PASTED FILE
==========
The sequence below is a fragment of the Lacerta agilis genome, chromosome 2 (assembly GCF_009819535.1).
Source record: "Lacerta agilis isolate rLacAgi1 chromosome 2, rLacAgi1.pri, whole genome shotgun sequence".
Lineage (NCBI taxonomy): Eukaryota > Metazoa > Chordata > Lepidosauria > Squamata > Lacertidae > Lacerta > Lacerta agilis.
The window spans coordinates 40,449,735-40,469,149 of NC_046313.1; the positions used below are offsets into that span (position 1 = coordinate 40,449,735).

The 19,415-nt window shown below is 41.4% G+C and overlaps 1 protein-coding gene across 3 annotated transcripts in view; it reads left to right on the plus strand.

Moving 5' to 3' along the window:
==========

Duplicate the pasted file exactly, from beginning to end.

The sequence below is a fragment of the Lacerta agilis genome, chromosome 2 (assembly GCF_009819535.1).
Source record: "Lacerta agilis isolate rLacAgi1 chromosome 2, rLacAgi1.pri, whole genome shotgun sequence".
Lineage (NCBI taxonomy): Eukaryota > Metazoa > Chordata > Lepidosauria > Squamata > Lacertidae > Lacerta > Lacerta agilis.
The window spans coordinates 40,449,735-40,469,149 of NC_046313.1; the positions used below are offsets into that span (position 1 = coordinate 40,449,735).

The 19,415-nt window shown below is 41.4% G+C and overlaps 1 protein-coding gene across 3 annotated transcripts in view; it reads left to right on the plus strand.

Moving 5' to 3' along the window: